Video game addiction in gambling disorder: Clinical, psychopathological, and personality correlates

S Jiménez-Murcia, F Fernández-Aranda, R Granero, M Chóliz, Verde M La, E Aguglia, MS Signorelli, GM Sá, N Aymamí, M Gómez-Peña, Pino-Gutiérrez A del, L Moragas, AB Fagundo, S Sauchelli, JA Fernández-Formoso, JM. Menchón

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25 Citations (Scopus)


© 2014 Susana Jiménez-Murcia et al. Objective. We studied the prevalences of video game use (VGU) and addiction (VGA) in gambling disorder (GD) patients and compared them with subjects with non-video game use (non-VGU) in relation to their gambling behavior, psychopathology, and personality characteristics. Method. A sample of 193 GD patients (121 non-VGU, 43 VGU, and 29 VGA) consecutively admitted to our pathological gambling unit participated in the study. Assessment. Measures included the video game dependency test (VDT), symptom checklist-90-revised, and the temperament and character inventory-revised, as well as a number of other GD indices. Results. In GD, the observed prevalence of VG (use or addiction) was 37.3% (95 % C I: 30.7 % ÷ 44.3),VGU 22.3% (95 % C I: 17. 0 % ÷ 28. 7), and VGA 15% (95 % C I: 10. 7 % ÷ 20. 7). Orthogonal polynomial contrast into logistic regression showed positive linear trends for VG level and GD severity and other measures of general psychopathology. After structural equation modeling, higher VG total scores were associated with younger age, general psychopathology, and specific personality traits, but not with GD severity. Patients' sex and age were involved in the mediational pathways between personality traits and VG impairment. Conclusions. GD patients with VG are younger and present more dysfunctional personality traits, and more general psychopathology. The presence of VG did not affect the severity of GD.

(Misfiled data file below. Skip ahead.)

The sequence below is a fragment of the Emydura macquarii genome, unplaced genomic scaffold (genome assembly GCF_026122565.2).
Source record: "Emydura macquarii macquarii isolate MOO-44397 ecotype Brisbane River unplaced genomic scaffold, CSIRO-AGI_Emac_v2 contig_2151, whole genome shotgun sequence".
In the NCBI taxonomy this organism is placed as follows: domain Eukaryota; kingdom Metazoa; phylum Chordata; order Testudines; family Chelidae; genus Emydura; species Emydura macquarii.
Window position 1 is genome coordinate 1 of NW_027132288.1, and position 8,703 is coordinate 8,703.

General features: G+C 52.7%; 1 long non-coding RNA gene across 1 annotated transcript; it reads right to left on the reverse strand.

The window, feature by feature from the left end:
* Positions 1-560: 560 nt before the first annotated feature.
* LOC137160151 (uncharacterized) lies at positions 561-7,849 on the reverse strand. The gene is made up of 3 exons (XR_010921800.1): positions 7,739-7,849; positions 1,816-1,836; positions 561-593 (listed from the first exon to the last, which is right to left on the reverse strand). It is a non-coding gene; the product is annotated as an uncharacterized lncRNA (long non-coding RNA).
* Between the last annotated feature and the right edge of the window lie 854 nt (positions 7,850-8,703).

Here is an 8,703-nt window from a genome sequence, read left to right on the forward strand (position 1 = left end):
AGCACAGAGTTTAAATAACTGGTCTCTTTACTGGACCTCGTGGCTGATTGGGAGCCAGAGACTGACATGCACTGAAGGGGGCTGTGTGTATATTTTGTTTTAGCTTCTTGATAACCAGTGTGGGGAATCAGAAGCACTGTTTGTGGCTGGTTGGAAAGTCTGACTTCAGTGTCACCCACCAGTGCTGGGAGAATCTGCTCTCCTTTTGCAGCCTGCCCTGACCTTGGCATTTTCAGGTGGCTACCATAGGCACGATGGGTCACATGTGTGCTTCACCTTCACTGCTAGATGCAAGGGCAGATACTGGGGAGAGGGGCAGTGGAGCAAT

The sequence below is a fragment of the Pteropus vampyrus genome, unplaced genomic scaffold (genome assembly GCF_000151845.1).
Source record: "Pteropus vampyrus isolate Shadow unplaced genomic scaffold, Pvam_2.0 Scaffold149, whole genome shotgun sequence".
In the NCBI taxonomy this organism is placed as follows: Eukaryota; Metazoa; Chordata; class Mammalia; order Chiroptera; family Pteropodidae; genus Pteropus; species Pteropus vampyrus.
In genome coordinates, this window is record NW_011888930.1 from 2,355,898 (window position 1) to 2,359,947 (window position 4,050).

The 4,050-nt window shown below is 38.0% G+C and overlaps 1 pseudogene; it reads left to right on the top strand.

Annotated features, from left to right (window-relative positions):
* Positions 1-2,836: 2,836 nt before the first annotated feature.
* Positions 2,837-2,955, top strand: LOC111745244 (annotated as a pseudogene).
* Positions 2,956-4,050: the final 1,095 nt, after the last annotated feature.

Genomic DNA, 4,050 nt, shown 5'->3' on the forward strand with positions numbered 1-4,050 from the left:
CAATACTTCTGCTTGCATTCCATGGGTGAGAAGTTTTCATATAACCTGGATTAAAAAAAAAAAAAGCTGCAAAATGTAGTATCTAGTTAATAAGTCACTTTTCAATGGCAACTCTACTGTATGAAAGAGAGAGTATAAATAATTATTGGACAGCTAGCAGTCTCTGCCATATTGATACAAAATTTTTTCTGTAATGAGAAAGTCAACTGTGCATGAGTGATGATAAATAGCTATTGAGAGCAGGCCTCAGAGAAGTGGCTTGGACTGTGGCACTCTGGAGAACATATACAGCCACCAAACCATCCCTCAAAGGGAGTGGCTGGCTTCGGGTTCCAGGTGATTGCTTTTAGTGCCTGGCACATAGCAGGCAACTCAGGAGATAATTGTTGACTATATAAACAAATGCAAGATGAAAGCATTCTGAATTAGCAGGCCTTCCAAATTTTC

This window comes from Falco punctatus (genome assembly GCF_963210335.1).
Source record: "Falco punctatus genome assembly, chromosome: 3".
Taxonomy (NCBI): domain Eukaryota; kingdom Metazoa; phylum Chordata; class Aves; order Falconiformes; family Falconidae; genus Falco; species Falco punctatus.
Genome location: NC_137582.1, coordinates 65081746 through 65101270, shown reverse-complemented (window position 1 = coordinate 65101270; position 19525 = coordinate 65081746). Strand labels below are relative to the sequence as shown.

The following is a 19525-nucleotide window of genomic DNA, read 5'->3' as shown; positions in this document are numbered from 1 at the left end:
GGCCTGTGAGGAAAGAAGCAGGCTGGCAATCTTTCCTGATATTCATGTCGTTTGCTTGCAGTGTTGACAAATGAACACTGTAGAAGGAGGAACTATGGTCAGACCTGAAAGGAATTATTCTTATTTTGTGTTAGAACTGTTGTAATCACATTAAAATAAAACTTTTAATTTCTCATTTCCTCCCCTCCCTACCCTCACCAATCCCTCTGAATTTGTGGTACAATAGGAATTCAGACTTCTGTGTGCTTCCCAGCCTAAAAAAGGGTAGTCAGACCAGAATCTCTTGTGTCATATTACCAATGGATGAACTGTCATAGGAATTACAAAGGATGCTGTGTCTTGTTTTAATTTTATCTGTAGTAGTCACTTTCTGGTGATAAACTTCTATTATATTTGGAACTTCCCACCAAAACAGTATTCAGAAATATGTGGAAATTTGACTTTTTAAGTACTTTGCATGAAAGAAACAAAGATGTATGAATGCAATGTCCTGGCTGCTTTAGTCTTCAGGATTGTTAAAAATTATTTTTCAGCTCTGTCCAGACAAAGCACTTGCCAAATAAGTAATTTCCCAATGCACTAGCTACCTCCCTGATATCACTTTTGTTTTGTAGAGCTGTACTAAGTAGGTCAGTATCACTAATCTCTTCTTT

Original languageEnglish
JournalBioMed Research International
Publication statusPublished - 1 Jan 2014


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